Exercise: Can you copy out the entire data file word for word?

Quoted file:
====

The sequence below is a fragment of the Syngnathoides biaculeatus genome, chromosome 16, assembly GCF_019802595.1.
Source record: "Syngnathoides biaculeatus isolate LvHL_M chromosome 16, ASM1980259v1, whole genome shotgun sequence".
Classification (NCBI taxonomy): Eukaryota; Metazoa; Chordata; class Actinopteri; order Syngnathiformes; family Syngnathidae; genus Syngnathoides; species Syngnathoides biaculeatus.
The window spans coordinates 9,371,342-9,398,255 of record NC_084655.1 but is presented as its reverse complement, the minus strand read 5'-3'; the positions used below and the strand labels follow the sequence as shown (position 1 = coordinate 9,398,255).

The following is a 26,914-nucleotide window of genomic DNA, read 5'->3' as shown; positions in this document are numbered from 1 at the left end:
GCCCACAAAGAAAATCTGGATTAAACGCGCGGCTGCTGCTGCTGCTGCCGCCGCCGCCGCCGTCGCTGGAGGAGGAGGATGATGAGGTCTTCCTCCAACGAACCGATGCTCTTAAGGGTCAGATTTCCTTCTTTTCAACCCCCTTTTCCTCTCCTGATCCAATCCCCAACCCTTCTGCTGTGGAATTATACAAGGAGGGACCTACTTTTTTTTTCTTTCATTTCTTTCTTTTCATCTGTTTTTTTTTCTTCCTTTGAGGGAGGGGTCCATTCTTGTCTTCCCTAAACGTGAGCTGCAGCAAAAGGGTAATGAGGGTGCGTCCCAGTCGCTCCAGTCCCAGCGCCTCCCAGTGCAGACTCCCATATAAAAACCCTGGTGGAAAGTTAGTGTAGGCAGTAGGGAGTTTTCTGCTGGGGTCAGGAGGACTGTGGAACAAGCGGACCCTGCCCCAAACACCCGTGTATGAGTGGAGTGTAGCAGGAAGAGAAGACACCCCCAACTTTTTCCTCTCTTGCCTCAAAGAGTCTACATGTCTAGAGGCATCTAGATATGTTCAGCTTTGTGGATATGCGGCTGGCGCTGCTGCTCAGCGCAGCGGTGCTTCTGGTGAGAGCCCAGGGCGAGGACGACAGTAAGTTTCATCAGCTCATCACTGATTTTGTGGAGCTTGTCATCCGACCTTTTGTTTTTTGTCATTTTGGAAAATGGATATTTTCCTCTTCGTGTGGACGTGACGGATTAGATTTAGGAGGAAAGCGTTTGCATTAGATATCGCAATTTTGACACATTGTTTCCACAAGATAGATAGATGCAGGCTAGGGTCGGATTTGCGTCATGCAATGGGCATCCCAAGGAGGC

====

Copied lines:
The sequence below is a fragment of the Syngnathoides biaculeatus genome, chromosome 16, assembly GCF_019802595.1.
Source record: "Syngnathoides biaculeatus isolate LvHL_M chromosome 16, ASM1980259v1, whole genome shotgun sequence".
Classification (NCBI taxonomy): Eukaryota; Metazoa; Chordata; class Actinopteri; order Syngnathiformes; family Syngnathidae; genus Syngnathoides; species Syngnathoides biaculeatus.
The window spans coordinates 9,371,342-9,398,255 of record NC_084655.1 but is presented as its reverse complement, the minus strand read 5'-3'; the positions used below and the strand labels follow the sequence as shown (position 1 = coordinate 9,398,255).

The following is a 26,914-nucleotide window of genomic DNA, read 5'->3' as shown; positions in this document are numbered from 1 at the left end:
GCCCACAAAGAAAATCTGGATTAAACGCGCGGCTGCTGCTGCTGCTGCCGCCGCCGCCGCCGTCGCTGGAGGAGGAGGATGATGAGGTCTTCCTCCAACGAACCGATGCTCTTAAGGGTCAGATTTCCTTCTTTTCAACCCCCTTTTCCTCTCCTGATCCAATCCCCAACCCTTCTGCTGTGGAATTATACAAGGAGGGACCTACTTTTTTTTTCTTTCATTTCTTTCTTTTCATCTGTTTTTTTTTCTTCCTTTGAGGGAGGGGTCCATTCTTGTCTTCCCTAAACGTGAGCTGCAGCAAAAGGGTAATGAGGGTGCGTCCCAGTCGCTCCAGTCCCAGCGCCTCCCAGTGCAGACTCCCATATAAAAACCCTGGTGGAAAGTTAGTGTAGGCAGTAGGGAGTTTTCTGCTGGGGTCAGGAGGACTGTGGAACAAGCGGACCCTGCCCCAAACACCCGTGTATGAGTGGAGTGTAGCAGGAAGAGAAGACACCCCCAACTTTTTCCTCTCTTGCCTCAAAGAGTCTACATGTCTAGAGGCATCTAGATATGTTCAGCTTTGTGGATATGCGGCTGGCGCTGCTGCTCAGCGCAGCGGTGCTTCTGGTGAGAGCCCAGGGCGAGGACGACAGTAAGTTTCATCAGCTCATCACTGATTTTGTGGAGCTTGTCATCCGACCTTTTGTTTTTTGTCATTTTGGAAAATGGATATTTTCCTCTTCGTGTGGACGTGACGGATTAGATTTAGGAGGAAAGCGTTTGCATTAGATATCGCAATTTTGACACATTGTTTCCACAAGATAGATAGATGCAGGCTAGGGTCGGATTTGCGTCATGCAATGGGCATCCCAAGGAGGC